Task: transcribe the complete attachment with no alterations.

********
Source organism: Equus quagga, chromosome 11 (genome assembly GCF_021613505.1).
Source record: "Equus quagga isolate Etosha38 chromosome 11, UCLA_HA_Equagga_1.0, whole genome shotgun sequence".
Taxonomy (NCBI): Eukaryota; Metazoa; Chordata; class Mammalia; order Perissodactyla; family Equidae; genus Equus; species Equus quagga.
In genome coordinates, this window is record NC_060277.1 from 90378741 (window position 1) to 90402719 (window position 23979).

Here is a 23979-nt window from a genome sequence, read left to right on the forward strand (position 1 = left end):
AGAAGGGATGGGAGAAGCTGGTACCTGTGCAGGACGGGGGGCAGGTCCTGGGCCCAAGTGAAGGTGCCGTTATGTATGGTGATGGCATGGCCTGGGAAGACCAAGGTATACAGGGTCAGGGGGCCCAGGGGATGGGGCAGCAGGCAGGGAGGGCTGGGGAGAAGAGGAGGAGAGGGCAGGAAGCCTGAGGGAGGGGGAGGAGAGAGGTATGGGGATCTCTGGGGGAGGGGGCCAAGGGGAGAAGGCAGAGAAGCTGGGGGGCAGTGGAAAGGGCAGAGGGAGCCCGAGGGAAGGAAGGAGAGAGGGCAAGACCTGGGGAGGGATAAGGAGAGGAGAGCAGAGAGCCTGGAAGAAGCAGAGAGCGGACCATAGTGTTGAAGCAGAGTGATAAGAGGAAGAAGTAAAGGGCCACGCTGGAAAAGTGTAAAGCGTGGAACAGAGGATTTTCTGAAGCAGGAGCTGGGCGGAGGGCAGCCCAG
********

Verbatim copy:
Source organism: Equus quagga, chromosome 11 (genome assembly GCF_021613505.1).
Source record: "Equus quagga isolate Etosha38 chromosome 11, UCLA_HA_Equagga_1.0, whole genome shotgun sequence".
Taxonomy (NCBI): Eukaryota; Metazoa; Chordata; class Mammalia; order Perissodactyla; family Equidae; genus Equus; species Equus quagga.
In genome coordinates, this window is record NC_060277.1 from 90378741 (window position 1) to 90402719 (window position 23979).

Here is a 23979-nt window from a genome sequence, read left to right on the forward strand (position 1 = left end):
AGAAGGGATGGGAGAAGCTGGTACCTGTGCAGGACGGGGGGCAGGTCCTGGGCCCAAGTGAAGGTGCCGTTATGTATGGTGATGGCATGGCCTGGGAAGACCAAGGTATACAGGGTCAGGGGGCCCAGGGGATGGGGCAGCAGGCAGGGAGGGCTGGGGAGAAGAGGAGGAGAGGGCAGGAAGCCTGAGGGAGGGGGAGGAGAGAGGTATGGGGATCTCTGGGGGAGGGGGCCAAGGGGAGAAGGCAGAGAAGCTGGGGGGCAGTGGAAAGGGCAGAGGGAGCCCGAGGGAAGGAAGGAGAGAGGGCAAGACCTGGGGAGGGATAAGGAGAGGAGAGCAGAGAGCCTGGAAGAAGCAGAGAGCGGACCATAGTGTTGAAGCAGAGTGATAAGAGGAAGAAGTAAAGGGCCACGCTGGAAAAGTGTAAAGCGTGGAACAGAGGATTTTCTGAAGCAGGAGCTGGGCGGAGGGCAGCCCAG